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Youth, Interrupted?

Jodie Kahan

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[ot-caption title=”Children’s toys are now being made with increasingly advanced technology; but, will these toys effect our children’s imaginations? (via Ava Goldstone, sophomore).”]

A little girl sat in her room all by herself except for twenty dolls lined neatly against the wall. School is the game, and a six year old me is the teacher. There’s Marlie, my secret favorite who eats lunch with me, Amy, the quiet nice girl, and Abbie, who is incredibly smart. We talk for hours. Or, I guess more accurately, I pretend that we talk for hours.

A huge part of my childhood was imagination. I played with my dolls probably until it was a little bit strange for me to be doing so. That didn’t matter to me, though, because it was the first way I could be creative. I could give my baby dolls any personality I wanted. Maybe they liked strange hobbies or came from exotic places. It was a way for me to learn to empathize with others whose lives were far different from my own.

The toys we play with as children have a huge effect on the way we behave. I am still the same creative person I was at five years old, but now I’ve learned to use that creativity differently. Some toys, however, could affect children in a negative way, inhibiting the way they think.

In 1996, the Tomagachi toy was invented in Japan. This egg shaped electronic device allowed kids around the world to “take care” of a virtual pet. By feeding and caring for it, the pet would live happily. If not cared for, however, the pet would soon die. Children quickly found a liking to this small piece of technology; they even became obsessed. Junior Hannah Cohen remembers this toy with a nostalgic smile, “Oh my God. I loved that toy. It became something I had to check on so frequently that my mom had to take it away! When I got it back and my pets had died; I remember being devastated.” She laughs telling me the story, but here lies the problem. Those feelings of love and affection for something that is not real can be dangerous. With today’s technology, these problems are being heightened.

In November, Mattel will release a Barbie with the ability to communicate with her consumers. With complex technology, this doll will not only be able to respond to a child’s questions and thoughts, but remember them as well. In an interview with the New York Times, this Barbie’s creators explain the process. “The writers marked important questions with ‘‘flags,’’ and this enabled Hello Barbie’s most unnerving power: She could remember the answers and use them for conversation starters days or weeks later. ‘She should always know that you have two moms and that your grandma died, so don’t bring that up, and that your favorite color is blue, and that you want to be a veterinarian when you grow up,’ Wulfeck said.”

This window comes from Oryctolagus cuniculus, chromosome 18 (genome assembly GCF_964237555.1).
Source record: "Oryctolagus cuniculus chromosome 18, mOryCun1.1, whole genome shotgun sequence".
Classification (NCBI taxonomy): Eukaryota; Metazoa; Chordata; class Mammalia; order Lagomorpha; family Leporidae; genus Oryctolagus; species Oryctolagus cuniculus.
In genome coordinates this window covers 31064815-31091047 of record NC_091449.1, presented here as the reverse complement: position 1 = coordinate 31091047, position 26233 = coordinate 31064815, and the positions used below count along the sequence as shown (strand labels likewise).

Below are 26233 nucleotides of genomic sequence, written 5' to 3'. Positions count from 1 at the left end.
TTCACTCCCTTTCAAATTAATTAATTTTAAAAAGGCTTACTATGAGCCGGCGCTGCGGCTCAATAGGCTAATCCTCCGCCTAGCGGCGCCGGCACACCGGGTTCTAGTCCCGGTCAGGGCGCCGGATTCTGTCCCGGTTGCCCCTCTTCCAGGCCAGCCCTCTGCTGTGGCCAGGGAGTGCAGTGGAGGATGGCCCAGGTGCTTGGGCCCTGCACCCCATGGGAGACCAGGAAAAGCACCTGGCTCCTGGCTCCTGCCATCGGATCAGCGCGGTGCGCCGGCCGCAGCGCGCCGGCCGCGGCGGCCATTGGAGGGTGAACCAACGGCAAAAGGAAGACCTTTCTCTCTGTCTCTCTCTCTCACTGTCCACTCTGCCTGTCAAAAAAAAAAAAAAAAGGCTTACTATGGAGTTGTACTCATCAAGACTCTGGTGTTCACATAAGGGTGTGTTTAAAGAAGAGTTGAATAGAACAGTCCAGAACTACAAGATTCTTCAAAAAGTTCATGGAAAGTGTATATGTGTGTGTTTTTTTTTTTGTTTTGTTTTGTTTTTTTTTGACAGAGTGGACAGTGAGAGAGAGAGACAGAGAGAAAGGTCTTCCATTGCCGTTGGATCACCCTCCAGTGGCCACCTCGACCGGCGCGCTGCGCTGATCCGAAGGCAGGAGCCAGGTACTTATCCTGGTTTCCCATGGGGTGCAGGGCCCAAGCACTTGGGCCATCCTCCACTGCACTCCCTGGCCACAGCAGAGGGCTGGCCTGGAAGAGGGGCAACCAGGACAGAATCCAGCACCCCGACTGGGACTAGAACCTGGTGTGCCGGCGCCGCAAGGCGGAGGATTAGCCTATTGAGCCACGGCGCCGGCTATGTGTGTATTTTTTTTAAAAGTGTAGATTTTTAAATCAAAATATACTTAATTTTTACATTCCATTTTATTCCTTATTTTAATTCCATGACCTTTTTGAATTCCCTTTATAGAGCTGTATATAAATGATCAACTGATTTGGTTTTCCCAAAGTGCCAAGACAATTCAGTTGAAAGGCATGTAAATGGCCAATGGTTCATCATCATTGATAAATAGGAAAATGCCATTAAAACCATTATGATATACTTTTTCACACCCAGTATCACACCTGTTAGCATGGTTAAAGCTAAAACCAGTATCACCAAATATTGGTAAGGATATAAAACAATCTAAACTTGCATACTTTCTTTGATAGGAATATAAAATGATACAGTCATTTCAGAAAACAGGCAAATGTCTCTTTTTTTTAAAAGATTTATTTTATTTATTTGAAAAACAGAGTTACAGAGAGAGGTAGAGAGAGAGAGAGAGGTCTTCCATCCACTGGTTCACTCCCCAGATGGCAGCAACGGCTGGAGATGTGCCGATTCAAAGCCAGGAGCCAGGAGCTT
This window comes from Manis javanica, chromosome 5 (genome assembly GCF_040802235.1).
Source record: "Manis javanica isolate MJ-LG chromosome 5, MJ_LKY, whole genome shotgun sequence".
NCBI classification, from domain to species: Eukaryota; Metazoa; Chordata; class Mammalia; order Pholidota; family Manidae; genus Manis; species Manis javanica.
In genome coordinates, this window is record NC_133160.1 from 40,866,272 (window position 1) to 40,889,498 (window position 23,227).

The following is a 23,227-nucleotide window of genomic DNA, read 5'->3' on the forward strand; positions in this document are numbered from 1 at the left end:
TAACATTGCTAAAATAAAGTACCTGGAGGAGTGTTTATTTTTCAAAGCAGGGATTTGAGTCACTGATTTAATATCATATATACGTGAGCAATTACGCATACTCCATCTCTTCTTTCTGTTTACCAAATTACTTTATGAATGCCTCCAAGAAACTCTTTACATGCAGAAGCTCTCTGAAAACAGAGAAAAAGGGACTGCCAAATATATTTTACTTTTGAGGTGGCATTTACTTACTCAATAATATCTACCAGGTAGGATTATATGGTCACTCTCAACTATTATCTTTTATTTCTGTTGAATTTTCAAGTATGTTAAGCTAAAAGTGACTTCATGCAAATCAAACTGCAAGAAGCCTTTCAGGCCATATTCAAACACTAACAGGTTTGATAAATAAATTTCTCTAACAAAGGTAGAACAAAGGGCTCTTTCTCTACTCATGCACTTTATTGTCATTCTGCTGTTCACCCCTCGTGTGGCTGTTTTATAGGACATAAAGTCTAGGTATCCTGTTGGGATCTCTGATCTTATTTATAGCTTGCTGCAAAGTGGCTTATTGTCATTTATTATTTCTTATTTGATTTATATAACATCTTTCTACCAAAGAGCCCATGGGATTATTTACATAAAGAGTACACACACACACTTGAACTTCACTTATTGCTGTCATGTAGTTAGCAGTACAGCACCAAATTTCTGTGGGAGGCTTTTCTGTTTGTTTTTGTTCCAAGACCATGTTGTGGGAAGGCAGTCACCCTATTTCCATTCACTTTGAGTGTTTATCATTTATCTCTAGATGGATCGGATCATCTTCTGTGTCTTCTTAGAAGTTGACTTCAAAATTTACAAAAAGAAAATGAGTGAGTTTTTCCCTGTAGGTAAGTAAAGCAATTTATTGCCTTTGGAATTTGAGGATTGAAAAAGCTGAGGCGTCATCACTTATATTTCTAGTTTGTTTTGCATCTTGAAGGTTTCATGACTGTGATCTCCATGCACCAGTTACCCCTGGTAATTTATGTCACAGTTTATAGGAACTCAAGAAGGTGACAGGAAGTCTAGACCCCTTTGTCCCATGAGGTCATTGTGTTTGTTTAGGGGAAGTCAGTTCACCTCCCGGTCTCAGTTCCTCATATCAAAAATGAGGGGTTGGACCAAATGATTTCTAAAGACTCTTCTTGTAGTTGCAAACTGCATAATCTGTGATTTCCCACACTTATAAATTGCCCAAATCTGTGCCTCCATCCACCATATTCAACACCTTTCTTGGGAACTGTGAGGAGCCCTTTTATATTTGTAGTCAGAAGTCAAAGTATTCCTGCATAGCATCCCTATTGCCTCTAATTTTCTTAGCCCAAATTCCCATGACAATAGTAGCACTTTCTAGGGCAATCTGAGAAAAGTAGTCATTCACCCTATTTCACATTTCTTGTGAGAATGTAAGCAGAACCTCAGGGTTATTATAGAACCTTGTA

It seems like Barbie has all the necessary skills to make a good friend. In fact, she seems rather like the perfect friend. She will always listen, always have a response, and never say the wrong thing. There’s only one piece Barbie is missing: she is not real. Will young kids be able to distinguish a doll from a human? Psychology teacher Ms. Alexanderson sees the danger in such a toy, explaining. “Kids between ages 3 and 8 a lot of times believe that their dolls or blankies or whatever they are attached to have feelings. If they are going to release something like this, there is going to be a needed push for parents to sit down and explain to their kids how this is not a real person; this is a toy. However, you and I both know many parents are not going to do that.”

Another concern with a toy that can talk is a loss in creativity. In some ways, this Barbie has its own consciousness. She has a name and a background, things she likes and dislikes. Playing with dolls in large part is about imagination. The child is usually able to decide all of these things that Barbie already has programmed. What will be the result of a child never using this imaginative portion of the brain?


The fifth grade students work in the innovation lab on a new project, first sketching out their design plans in . (Via, Ava Goldstone/Sophomore)

The Pine Crest community believes in using the power of technology for good.  In the lower school, kids are already beginning to “tinker,” building and interacting with their own robotic toys. A concern of people who did not grow up with all of this technology is that interacting with so many computerized things at such a young age is inhibiting certain brain stimuli. Mr. Delgado, innovation specialist in the iLab, understands the concern, but feels strongly that the iLab is having the opposite effect. “With new technology, a lot of the students are not doing hands on stuff anymore because it’s all digital. We have to move back a little bit and let them interact with technology through hands on process. Curiosity creates a new way of thinking: innovation. They not only see what’s in front of them but they actually have to build it to get to that point.” There may be different portions of the brain being used in the iLab, but the creativity required to imagine something and then to build it is a remarkable skill.

So, perhaps change is not a bad thing. The use of technology in children’s toys may be raising a more mature and more aware generation of adults.  In truth, the effects of robotic toys on a child’s growth is unknown for now. However, the essentials of being a child remain the same.

Somewhere around the world, a little girl sits, talking to her doll. But in this case, the doll is talking back.

Sources: Tomagachi Friends, New York Times

The Student News Site of Pine Crest School
Youth, Interrupted?